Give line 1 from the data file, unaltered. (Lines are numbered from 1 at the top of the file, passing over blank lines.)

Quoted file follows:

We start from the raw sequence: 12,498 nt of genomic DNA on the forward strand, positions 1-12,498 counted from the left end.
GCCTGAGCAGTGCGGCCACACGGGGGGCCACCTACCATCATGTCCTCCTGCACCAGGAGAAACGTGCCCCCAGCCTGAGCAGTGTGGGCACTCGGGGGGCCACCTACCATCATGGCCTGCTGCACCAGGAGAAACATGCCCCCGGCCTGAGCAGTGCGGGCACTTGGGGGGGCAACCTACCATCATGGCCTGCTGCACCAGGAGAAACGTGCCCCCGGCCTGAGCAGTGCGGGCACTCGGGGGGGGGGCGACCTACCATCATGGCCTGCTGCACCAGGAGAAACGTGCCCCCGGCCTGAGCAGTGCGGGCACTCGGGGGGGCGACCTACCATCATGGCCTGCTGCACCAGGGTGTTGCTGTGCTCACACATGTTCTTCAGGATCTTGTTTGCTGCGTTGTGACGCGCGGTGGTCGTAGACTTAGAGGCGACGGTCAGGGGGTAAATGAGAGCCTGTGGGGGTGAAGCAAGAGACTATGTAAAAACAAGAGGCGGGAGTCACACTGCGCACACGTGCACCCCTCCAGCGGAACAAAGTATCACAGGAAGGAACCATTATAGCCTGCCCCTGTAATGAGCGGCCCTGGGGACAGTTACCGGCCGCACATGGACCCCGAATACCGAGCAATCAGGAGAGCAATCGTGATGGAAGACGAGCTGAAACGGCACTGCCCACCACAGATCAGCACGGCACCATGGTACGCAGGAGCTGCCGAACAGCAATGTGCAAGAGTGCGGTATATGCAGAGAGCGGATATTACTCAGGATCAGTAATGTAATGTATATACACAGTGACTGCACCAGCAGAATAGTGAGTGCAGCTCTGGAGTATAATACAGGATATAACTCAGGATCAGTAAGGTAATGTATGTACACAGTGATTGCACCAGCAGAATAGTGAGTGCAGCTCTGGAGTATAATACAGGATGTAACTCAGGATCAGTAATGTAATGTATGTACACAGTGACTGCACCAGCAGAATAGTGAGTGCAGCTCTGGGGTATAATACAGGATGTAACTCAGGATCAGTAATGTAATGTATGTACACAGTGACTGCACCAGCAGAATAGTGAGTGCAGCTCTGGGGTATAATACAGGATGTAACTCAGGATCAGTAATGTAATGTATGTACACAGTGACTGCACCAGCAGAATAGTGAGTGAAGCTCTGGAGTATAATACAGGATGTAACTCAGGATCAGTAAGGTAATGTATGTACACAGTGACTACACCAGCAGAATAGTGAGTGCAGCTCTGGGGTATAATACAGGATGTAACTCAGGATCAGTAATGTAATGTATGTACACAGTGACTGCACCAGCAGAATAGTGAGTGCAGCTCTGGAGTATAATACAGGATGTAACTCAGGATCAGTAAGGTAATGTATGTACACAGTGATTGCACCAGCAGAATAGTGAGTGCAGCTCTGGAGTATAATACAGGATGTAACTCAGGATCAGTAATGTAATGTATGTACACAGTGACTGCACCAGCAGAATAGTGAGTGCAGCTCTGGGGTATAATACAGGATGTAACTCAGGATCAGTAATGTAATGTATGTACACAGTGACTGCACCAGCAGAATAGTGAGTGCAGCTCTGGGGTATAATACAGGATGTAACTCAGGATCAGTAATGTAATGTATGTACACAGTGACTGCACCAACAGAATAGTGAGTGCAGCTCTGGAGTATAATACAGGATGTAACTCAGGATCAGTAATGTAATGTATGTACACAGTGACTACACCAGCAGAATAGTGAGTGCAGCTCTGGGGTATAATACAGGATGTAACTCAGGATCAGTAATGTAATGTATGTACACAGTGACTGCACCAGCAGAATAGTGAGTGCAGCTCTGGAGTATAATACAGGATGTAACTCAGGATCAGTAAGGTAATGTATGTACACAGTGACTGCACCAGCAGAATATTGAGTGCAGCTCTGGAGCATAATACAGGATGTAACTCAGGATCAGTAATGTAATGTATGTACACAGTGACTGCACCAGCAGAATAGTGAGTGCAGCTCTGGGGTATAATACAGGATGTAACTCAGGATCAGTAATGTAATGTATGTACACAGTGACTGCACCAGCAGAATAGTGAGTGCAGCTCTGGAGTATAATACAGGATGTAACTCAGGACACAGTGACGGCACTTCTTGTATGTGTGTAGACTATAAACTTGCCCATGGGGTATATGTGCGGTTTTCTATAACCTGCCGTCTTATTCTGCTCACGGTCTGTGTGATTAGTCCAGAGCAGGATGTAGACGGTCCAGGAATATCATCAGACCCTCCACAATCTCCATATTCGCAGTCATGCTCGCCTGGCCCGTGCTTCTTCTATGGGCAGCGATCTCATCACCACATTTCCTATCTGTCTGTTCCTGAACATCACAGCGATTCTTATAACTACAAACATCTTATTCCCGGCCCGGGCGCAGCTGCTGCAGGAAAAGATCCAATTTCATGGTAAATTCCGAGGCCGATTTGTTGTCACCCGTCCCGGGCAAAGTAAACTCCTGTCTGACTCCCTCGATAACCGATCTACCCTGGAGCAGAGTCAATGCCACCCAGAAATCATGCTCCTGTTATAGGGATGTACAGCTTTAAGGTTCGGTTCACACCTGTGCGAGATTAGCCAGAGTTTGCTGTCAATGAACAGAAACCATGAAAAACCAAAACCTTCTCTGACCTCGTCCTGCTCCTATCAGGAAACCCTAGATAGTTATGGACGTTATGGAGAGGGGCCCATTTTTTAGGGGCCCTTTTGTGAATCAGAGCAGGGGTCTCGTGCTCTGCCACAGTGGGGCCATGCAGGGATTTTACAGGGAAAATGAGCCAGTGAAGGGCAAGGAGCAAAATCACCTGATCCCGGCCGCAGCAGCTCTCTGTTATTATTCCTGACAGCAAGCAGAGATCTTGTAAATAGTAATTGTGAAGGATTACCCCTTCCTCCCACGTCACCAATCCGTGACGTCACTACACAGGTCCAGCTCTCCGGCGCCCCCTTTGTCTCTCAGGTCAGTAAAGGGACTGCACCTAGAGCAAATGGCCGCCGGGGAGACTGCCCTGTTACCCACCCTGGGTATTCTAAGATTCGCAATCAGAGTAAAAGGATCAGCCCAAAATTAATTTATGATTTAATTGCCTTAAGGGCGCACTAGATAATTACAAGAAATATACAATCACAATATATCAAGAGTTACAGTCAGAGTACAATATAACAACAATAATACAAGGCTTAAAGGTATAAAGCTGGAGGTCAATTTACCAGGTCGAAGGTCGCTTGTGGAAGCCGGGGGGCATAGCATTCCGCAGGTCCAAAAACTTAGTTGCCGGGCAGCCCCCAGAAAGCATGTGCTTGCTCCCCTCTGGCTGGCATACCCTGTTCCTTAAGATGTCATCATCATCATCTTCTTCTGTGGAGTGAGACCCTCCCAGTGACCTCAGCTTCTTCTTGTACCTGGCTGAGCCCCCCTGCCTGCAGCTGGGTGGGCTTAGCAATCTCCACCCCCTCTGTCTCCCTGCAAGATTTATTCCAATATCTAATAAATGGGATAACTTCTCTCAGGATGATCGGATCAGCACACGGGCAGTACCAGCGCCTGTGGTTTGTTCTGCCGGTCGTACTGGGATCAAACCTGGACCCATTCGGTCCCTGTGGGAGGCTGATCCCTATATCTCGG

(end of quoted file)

We start from the raw sequence: 12,498 nt of genomic DNA on the forward strand, positions 1-12,498 counted from the left end.